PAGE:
What is even worse is the amount of money that has been wasted on these regulations from the millions in mitigation fees to the millions the manufacturers spent producing an expensive and finicky furnace that is only made for certain parts of California. When you consider that all this was completely unnecessary and would have no effect at all on the goals they were trying to meet. Then you can see where regulators with the stroke of a pen can wield unbridled power to bully the private sector and waste millions in precious resources and dollars. Even worse, because I am not the only contractor that chose not to install ULN furnaces, many of the suppliers now find themselves in a predicament because of their non-action to nip this in the bud before it became the problem as it now exists. Now many of the suppliers and manufactures have inventory of thousands of ULN furnaces they are having trouble getting rid of. Again, this costs the industry and the public resources and money needlessly.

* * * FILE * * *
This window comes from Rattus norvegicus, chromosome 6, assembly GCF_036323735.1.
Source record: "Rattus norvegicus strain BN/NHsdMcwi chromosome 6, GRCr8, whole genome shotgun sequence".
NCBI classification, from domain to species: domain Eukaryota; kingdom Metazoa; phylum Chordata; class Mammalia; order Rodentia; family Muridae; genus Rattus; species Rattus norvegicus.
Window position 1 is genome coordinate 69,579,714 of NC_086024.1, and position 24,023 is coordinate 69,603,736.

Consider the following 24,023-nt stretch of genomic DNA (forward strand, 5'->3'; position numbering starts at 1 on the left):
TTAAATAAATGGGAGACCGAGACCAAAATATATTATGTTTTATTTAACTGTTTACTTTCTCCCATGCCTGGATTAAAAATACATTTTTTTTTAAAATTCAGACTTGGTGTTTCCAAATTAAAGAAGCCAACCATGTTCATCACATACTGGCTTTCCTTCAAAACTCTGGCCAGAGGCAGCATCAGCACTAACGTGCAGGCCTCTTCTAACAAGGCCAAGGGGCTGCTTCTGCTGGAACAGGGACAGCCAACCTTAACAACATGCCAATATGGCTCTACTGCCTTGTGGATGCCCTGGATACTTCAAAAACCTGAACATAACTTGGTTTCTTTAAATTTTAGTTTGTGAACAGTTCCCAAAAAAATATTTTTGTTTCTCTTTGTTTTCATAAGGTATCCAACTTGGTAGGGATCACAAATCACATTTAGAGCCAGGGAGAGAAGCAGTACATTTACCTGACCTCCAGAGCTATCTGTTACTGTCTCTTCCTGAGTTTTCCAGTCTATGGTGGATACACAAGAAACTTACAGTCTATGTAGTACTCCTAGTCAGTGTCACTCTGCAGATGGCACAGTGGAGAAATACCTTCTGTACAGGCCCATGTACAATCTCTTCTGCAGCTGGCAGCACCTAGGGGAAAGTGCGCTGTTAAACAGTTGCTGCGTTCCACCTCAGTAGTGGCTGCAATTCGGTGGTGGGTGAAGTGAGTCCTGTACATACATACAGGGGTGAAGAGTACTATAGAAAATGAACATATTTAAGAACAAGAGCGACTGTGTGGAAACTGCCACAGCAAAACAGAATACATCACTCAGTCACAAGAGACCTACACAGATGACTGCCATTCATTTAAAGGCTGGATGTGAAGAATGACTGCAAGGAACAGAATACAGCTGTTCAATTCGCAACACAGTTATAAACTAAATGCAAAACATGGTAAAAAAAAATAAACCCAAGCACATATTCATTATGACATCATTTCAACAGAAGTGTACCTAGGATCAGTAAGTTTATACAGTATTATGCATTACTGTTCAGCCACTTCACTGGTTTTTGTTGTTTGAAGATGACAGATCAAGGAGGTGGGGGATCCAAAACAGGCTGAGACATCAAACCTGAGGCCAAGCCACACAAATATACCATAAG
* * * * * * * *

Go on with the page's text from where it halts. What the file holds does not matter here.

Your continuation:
Finally, there was nothing wrong with standard furnaces and the central valley and LA basin has paid the price. The bureaucracy and elected officials that run the state have already decided not to keep fossil fuel appliances and switch everything over to electric, heck they are even banning gas cars which is the most boneheaded move anyone could make. Think about it, banning something before the infrastructure is in place, this could literally be the definition of stupidity. And now for the 900-pound gorilla in the room, another thing that is not being considered is that solar and wind are too unreliable to provide consistent power that is needed for our 39 million residents. So, we must build more gas fired power plants to provide all the electricity we need when the sun does not shine, or the wind does not blow. Last year the Governor of California had to sign an emergency order authorizing gas power plants to keep California from having rolling blackouts as detailed in these articles. Think about it this way, you are replacing your gas appliance or vehicle with an electric appliance or vehicle to get rid of fossil fuels, yet I will now be getting my electricity generated from a gas powerplant, so you are actually achieving nothing by trading my fossil fuel vehicle or appliance to get electricity generated by a gas powerplant, this is yet another definition of stupidity.